Security on the web is everyone’s responsibility
From the February 2018 print edition
Many years ago (information changed to protect the innocent) I was called in to support the security at a large organization’s supply chain operations. When I arrived, the manager of the ERP system—a friendly but panicked and clearly overworked individual—exclaimed that the production line where the most important widgets were assembled was down because the ERP system crashed and the team was unable to bring it back online.
That ERP system interfaced with numerous third-party suppliers and the entire production line was very reliant on JIT (Just In Time) processes. The trouble was that as soon as someone attempted to bring the system online, all computing resources would overload and the system unceremoniously came crashing down.
The company attempted the usual things, including vendor support, and even authorized emergency purchasing to increase computing resources to handle the unexpected load. To add insult to injury, this could not have happened at a worse time, as it was just before the high season for retail purchasing. It was estimated that this outage was costing the organization several million dollars per hour not to mention the possible impact to company brand and long-term revenue impact if consumers decided to purchase from competitors due to the lack of widgets on store shelves.
Teams of technology professionals were troubleshooting the issue, with great focus on the ERP system, the database, the network, the servers. Things were not going well, executives were furious and the technical people were working 24/7 and were burning out.
Our team took approximately four hours to review all the activities and information to-date, and another 30 minutes to realize that a third-party connection was making some bizarre calls to the system and crashing it. Once access to the ERP system was blocked for the offending third party, the system was running and normal operations were restored (with the exception of the third party that had to rely on manual processing until the issue was further investigated and corrected).
What does the incident above has to do with cyber security? Truth is, the incident was a well-orchestrated cyber-attack. That attack involved compromising a vendor with the intent of attacking the ultimate target, the supply chain for a well-known widget company. It was never clear who perpetrated the attack, however, they spent time infiltrating the partner, then analyzed the applications and specific connections they would make to the ERP system, discovering the application calls they needed to generate, using the partner’s systems to overwhelm the ERP system. It was estimated that the incident cost well over $200 million. The incident could have been avoided, with a little due-diligence, well-designed processes and some technology components. We estimated it would have cost about $100,000 to procure and maintain the security of the system annually.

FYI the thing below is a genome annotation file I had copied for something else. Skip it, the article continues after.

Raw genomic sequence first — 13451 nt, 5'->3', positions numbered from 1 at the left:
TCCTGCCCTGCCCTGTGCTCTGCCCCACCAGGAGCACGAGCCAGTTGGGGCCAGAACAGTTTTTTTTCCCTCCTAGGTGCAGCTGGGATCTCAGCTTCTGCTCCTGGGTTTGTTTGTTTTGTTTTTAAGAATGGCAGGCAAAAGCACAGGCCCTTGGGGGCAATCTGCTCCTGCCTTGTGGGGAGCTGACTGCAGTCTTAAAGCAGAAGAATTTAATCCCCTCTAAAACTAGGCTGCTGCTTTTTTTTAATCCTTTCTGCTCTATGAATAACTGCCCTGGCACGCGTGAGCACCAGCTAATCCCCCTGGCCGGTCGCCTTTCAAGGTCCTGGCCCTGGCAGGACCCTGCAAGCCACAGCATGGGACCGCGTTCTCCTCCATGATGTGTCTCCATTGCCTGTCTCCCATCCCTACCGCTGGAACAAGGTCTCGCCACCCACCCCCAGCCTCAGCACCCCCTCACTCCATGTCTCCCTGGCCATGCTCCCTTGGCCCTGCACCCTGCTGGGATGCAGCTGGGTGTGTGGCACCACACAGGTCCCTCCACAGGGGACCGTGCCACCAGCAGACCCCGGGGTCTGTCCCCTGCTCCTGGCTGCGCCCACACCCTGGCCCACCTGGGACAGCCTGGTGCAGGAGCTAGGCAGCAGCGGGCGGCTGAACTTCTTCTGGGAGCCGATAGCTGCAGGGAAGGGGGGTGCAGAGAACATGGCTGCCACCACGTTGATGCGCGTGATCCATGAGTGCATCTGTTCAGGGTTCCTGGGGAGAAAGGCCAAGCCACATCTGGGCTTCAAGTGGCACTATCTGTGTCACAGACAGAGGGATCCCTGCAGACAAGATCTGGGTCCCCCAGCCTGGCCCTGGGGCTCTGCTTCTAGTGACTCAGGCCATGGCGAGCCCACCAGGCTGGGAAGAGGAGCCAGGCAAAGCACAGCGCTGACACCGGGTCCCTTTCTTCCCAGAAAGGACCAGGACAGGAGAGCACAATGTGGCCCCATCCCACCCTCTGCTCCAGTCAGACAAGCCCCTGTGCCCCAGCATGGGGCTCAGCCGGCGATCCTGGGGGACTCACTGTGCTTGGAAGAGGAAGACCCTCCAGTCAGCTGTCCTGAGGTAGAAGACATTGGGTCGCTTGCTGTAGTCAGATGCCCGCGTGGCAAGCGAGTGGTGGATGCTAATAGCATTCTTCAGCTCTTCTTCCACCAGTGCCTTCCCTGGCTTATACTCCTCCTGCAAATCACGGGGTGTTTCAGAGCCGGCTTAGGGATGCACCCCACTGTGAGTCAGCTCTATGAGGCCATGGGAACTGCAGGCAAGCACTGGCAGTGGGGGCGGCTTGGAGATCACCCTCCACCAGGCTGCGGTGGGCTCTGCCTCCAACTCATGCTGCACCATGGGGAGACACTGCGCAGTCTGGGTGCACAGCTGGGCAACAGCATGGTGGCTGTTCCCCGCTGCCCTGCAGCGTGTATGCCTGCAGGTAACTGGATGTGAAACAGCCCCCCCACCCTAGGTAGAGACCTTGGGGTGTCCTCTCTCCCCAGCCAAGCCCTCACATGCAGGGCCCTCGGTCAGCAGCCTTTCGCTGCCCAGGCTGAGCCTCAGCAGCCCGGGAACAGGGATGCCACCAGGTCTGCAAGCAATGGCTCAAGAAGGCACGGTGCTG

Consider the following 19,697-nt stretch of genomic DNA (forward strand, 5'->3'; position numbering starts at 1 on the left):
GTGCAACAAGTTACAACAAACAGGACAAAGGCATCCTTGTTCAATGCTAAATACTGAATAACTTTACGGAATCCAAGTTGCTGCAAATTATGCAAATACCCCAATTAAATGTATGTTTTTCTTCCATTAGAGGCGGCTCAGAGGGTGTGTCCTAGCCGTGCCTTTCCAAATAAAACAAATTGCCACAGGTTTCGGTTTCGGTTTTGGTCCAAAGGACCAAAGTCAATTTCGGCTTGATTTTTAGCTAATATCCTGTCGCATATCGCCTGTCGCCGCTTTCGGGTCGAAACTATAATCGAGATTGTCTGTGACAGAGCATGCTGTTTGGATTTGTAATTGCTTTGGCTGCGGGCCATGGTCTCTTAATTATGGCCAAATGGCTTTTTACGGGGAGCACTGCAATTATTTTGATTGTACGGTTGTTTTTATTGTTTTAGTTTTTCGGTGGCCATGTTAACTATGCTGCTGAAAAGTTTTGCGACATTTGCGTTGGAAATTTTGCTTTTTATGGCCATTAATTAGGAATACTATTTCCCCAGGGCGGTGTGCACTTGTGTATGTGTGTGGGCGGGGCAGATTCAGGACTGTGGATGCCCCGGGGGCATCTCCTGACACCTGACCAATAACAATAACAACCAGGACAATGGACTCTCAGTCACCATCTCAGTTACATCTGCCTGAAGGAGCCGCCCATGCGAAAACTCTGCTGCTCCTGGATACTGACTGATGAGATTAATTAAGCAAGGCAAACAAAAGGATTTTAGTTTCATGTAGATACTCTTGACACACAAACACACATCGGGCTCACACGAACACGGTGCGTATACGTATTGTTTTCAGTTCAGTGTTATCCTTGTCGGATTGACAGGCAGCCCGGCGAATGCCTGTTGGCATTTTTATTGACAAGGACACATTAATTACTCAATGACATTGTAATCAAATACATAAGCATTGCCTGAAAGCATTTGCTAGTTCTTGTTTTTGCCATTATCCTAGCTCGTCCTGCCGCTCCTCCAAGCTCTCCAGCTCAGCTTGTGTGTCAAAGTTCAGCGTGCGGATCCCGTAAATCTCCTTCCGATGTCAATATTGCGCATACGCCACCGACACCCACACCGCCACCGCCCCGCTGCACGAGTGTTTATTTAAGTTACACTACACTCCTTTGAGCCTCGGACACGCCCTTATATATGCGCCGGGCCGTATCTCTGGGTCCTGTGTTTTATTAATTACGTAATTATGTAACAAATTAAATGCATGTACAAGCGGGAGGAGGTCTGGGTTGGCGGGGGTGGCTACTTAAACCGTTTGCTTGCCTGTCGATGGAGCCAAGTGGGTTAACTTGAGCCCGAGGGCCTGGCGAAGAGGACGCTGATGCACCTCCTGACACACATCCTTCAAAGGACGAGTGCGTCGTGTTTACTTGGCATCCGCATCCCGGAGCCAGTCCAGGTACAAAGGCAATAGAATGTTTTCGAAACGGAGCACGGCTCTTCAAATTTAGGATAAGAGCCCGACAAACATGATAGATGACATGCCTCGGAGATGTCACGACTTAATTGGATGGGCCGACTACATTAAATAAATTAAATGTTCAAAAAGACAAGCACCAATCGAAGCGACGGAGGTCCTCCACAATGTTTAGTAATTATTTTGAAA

This attack happened in early 2000s, which is important, because cyber attacks are not new nor are they frequently publicized. For every cyber attack we read about, there are hundreds that never make the headlines.
These days, cyber attacks are evolving and staying the same. We see attacks that have been around for decades and many cyber security professionals have stiff-necks from shaking their heads in disbelief.
For example, the Nigerian prince, ailing rich widow, or some mischievous political figure who all have a lot of money and are aching to share their untold fortunes with you, their trusted partner whom they have known for many a minute. These scams still manage to hook some people and get them to surrender their hard-earned money.
More complex and targeted attacks are also taking place. These attacks require intelligence gathering from the social web we all use and love. Information about anyone can be collected in seconds and data analytics allow criminals to create a comprehensive profile of anyone and determine their potential value.
Let’s assume Jane Doe has just been promoted to a CxO role. She posts something on LinkedIn, perhaps the press release. Perhaps she even posts something on Twitter or Facebook. Bad-Bob, a professional cyber-criminal, monitors new press releases and extracts the information about Jane publicly available on social websites as well as search engines. He quickly generates a profile and now needs only figure out how to make his approach. Perhaps he’ll send a connection request on LinkedIn, browsing Jane’s connection list and pretending to email her from a familiar email address. The attack doesn’t take place right away, but rather after a few exchanges have taken place.